Subject: Re: GPL business practice question
From: "D.V. Henkel-Wallace" <>
Date: Fri, 18 Jun 1999 13:21:11 -0700

 Fri, 18 Jun 1999 13:21:11 -0700
At 11:40 18-06-99 -0700, Stig Hackvšn wrote:
>I'm looking for examples of companies using the GPL while at the same time NOT
>RELEASING THEIR SOFTWARE PUBLICLY in the way that gpled software is usually
>I've heard that there are some very high-value software packages that are like
>this...customers get full source and the GPL, but it's not in their interests
>to redistribute the software, so they don't.  Did this sitation arise because
>of the goodwill and trusting relationship in theis software transactions, or
>was the vendor stuck with the GPL because they used GPLed software in their

As Kragen says, Cygnus does this but I should emphasize two important 

This is done when the customer is themselves doing something secret (e.g. 
developing a new processor).

The two important qualifications are:
1 - Work that doesn't expose customer-specific details isn't secret.  So 
for example if a processor works well with a particular optimization and 
cygnus develops that optimization that code will go into the egcs releases 
even if the secret processor code doesn't.  Clearly this is good for the 
customer as well because fixes can be provided for the net for that new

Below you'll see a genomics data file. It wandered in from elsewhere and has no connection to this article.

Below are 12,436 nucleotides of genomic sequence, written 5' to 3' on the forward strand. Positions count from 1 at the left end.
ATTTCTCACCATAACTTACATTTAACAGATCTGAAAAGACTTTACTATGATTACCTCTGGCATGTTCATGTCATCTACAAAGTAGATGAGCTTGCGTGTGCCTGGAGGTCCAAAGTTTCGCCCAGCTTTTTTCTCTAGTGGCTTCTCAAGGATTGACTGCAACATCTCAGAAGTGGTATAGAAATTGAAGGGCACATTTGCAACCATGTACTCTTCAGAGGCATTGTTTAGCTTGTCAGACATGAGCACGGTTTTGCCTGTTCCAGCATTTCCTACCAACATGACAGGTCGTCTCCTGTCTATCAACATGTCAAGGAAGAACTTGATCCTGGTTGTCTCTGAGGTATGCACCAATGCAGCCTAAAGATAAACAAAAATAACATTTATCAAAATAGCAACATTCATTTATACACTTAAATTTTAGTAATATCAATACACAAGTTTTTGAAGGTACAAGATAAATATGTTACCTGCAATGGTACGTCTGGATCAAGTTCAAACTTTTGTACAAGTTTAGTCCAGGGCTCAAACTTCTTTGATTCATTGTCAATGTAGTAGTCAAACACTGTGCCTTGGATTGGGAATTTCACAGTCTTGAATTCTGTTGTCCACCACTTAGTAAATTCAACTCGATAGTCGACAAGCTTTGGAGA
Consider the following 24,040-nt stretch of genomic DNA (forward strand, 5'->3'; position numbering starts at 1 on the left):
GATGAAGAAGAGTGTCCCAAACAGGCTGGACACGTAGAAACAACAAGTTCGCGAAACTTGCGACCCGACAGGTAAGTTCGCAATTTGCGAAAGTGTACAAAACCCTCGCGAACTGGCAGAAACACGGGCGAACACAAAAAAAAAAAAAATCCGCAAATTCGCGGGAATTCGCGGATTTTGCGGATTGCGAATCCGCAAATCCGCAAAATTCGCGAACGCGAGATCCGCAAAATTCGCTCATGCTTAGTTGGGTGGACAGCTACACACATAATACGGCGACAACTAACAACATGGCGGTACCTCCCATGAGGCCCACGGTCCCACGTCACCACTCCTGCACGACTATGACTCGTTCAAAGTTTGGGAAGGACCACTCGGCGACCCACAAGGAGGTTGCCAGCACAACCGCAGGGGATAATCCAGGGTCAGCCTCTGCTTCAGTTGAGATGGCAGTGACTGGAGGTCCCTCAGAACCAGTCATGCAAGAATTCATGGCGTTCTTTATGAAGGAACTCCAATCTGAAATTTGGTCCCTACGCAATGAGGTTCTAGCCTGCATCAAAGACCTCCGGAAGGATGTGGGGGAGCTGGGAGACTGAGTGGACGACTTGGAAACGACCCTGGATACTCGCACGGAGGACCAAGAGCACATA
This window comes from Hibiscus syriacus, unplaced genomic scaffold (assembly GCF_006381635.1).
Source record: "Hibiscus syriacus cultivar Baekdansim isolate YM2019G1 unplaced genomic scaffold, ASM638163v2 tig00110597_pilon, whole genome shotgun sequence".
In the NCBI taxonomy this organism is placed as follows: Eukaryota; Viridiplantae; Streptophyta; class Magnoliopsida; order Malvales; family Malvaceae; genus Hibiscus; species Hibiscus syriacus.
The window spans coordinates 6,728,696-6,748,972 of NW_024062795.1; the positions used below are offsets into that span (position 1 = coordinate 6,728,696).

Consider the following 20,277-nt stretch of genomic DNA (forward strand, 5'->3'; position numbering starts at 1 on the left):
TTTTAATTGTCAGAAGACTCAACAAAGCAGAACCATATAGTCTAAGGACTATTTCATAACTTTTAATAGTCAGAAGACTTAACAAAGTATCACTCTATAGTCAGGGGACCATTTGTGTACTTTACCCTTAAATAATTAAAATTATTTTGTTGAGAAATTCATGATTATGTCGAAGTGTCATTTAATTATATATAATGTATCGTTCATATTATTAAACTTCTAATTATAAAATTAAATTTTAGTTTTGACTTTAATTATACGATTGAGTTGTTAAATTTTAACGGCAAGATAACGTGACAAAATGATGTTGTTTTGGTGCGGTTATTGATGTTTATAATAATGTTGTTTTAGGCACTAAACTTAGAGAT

optimization as well.
2 - Cygnus doesn't do this work without a promise that they can release the 
confidential stuff later, either when the processor is released or after 
some timeout, whichever is sooner.  This again is in the customer's 
interest since when they release the processor the details are no longer 
secret and it's in their interest to have the GNU tools available.

Doing things this way has helped make sure that there are GNU tools for 
some processors right from the get-go (like some of the SPARCs for 
instance, or the PlayStation II).

I think we screwed up #2 once, and regretted it, though it turned out to be 
moot since the whole project was cancelled and the changes would have been 
useless (a partial port to a partially-designed experimental processor that 
was never built and didn't look like anything else).  That was almost 10 
years ago, and we learned from it.

The GPL helps here.  It's less common now, but still: sometimes a processor 
developer wants to keep things secret just out of habit and it's good to 
have the GPL to point to to say "well, this is how things have to work."

I should add a disclaimer that since I aren't at Cygnus any more this is 
historical, but I bet that if it had changed I would have heard about it!